*Updated 7pm Wednesday* – Watching Western Caribbean and Gulf of Mexico for Potential Development – Rainfall the Main Hazard

   Posted by Levi at 12:07am on August 14, 2013

Update 7pm EDT Wednesday:

Invest 92L continues to organize in a gradual fashion today, as expected. However, the system is somewhat decoupled, with the low-level wave axis to the west of the main area of convection and the mid-level vort max. This means that 92L may not be able to develop into a tropical depression prior to running into the Yucatan Peninsula during the next 12-24 hours. Either way, the impacts will be the same for central America, with heavy rain and potential flooding being the primary hazards. If 92L doesn’t develop before hitting the Yucatan, it will have another chance on the other side in the Gulf of Mexico. However, the trough to the north will likely string its moisture out towards the north gulf coast, and if the system is unable to consolidate, we may never see it develop significantly. However, it is prudent to wait for 92L to clear the Yucatan before judging how it may behave in the gulf. The forecast philosophy presented in yesterday evening’s post remains essentially unchanged today, so I am leaving the video and forecast graphic below for this evening due to time constraints. Current information, satellite loops, and model tracks for 92L can be found at the storm information page.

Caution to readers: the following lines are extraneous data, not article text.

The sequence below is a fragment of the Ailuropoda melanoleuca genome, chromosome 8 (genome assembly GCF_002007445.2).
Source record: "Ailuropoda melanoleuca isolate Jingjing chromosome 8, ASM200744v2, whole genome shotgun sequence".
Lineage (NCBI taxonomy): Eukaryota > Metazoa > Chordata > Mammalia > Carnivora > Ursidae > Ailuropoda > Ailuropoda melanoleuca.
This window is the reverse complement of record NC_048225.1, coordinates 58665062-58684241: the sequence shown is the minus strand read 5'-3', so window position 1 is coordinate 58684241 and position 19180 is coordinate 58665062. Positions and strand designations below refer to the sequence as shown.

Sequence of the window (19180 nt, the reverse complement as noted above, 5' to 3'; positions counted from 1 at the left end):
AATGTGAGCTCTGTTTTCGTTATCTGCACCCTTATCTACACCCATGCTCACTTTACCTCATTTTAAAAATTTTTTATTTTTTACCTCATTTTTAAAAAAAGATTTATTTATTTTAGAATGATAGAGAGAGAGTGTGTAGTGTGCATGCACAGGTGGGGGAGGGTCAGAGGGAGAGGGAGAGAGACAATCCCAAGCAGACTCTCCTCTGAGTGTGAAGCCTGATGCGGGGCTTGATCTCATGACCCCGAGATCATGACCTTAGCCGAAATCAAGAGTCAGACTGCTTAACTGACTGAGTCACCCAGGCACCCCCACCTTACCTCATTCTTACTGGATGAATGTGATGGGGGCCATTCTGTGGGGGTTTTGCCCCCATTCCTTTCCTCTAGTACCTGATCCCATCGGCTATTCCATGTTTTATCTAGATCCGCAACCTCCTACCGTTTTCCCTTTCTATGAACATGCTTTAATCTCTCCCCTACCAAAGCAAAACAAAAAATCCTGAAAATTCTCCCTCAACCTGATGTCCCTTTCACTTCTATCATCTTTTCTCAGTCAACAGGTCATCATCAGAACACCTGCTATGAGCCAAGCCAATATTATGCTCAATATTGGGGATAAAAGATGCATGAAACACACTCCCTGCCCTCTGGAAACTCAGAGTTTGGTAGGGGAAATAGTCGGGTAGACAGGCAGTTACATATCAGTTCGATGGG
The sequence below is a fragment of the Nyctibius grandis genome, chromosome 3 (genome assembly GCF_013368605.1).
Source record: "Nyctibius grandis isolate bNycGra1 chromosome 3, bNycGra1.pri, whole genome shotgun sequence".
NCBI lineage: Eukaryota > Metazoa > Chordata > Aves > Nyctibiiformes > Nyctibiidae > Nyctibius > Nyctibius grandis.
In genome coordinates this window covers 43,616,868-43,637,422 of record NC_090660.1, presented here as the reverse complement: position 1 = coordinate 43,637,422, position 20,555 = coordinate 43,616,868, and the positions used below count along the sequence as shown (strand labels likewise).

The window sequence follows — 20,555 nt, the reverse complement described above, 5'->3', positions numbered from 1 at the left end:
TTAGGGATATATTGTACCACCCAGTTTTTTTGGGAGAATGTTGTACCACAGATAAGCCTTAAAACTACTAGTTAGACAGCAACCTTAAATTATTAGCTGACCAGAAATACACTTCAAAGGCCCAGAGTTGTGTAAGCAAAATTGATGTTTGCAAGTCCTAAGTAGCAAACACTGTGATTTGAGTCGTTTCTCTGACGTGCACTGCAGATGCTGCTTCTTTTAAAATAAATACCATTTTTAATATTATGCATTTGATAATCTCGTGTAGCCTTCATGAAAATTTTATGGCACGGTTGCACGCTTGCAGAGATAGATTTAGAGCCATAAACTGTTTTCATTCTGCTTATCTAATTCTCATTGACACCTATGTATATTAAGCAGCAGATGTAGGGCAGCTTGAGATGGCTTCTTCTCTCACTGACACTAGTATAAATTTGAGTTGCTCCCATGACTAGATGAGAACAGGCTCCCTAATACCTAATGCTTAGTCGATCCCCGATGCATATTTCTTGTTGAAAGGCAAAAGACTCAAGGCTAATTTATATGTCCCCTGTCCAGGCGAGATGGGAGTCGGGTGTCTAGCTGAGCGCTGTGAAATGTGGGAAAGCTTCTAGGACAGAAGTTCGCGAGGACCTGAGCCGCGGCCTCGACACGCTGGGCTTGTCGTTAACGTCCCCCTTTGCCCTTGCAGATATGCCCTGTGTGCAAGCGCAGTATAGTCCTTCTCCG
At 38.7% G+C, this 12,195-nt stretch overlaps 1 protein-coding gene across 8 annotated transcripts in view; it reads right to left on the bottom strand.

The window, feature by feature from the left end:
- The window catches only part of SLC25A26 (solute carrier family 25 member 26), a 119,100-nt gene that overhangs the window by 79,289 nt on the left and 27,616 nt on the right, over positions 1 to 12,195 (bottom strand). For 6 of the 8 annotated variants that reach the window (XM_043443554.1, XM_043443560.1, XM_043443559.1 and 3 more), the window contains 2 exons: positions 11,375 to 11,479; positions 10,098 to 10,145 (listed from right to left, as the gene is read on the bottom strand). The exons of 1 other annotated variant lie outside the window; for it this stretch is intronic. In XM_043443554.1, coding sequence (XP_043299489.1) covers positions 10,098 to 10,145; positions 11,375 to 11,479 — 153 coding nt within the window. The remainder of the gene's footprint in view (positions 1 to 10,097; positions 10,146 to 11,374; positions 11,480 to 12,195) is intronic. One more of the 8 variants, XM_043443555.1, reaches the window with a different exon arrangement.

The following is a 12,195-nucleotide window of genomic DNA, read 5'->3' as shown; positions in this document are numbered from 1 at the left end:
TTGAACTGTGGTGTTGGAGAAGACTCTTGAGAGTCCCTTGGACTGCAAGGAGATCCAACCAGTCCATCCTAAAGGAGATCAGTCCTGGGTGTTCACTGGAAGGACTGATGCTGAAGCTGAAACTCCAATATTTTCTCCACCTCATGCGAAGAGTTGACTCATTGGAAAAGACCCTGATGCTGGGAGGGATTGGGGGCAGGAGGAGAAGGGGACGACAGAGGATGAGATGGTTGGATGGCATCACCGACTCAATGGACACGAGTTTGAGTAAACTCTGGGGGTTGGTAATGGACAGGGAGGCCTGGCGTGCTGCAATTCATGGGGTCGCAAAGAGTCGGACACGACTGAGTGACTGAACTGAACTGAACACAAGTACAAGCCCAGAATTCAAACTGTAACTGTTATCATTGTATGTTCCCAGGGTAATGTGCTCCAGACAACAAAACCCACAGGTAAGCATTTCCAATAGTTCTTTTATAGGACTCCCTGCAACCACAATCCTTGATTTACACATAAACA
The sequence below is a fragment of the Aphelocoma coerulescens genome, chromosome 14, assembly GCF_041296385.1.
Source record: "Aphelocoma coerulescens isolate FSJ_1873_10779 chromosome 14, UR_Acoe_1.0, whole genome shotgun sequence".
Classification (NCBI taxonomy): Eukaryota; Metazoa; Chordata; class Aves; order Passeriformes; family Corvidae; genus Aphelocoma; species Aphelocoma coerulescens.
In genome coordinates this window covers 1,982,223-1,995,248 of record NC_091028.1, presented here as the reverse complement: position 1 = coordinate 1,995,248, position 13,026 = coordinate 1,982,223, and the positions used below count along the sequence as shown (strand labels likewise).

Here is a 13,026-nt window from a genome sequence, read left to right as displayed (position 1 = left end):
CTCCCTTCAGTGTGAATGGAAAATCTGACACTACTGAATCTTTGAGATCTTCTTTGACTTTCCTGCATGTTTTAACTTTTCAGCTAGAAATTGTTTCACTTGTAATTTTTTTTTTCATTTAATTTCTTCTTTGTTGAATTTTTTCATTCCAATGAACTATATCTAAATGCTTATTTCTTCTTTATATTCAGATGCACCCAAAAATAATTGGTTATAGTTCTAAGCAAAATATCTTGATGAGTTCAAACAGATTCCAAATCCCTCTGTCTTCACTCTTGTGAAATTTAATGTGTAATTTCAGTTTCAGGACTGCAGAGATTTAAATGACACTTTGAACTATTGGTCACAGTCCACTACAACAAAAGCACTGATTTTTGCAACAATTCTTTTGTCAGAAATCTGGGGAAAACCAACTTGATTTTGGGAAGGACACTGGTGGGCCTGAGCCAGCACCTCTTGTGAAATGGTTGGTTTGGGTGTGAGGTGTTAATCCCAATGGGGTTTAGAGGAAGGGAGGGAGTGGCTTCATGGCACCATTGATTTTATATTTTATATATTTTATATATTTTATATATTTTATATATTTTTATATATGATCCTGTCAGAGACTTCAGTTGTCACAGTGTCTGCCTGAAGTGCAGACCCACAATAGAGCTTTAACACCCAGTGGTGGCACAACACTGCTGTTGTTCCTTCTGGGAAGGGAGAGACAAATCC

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If you are having trouble viewing the embedded video below, try the direct Youtube link


17 comments

   

Comments

  • cchsweatherman says:

    Excellent analysis as always on the complicated situation unfolding in the Caribbean. I know your policy usually is to concentrate on threats closer to land, but any analysis or thoughts on the rather impressive wave coming off Africa?

    • Levi says:

      It looks nice at the moment. Seems to be a Dorian-like situation where if it moves too far north it will hit cool water, but it is warmer this time. In a year like this during late August and September almost every wave that comes off has to be watched. This one will probably have to develop during the next 5 days if it’s going to have a chance farther west.

  • Jason Scott says:

    Levi, Once again I have to disagree with you on the western movement … I will turn to the north and then northeast and be a Major Flood event up the east coast . I don’t see it going to Mexico or Texas ..

    Jason Scott

  • Jason Scott says:

    I also don’t think it will be much more then a 60 MPH Tropical Storm …

  • sailingunc says:

    Hi guys and gals…new to this forum, but hope you don’t mind an old sailors early comments? Interesting setup…if the wx developing in Carribbean gets organized and heads north instead of west…which I think is a good chance…it might have a chance of interacting wtth that African wave and ride the existing cold front up the east coast as the front receeds north next week? That could give us an interesting situation with potential heavy rains and high tides, if not TS or more by end of next week? Just a thought. Unc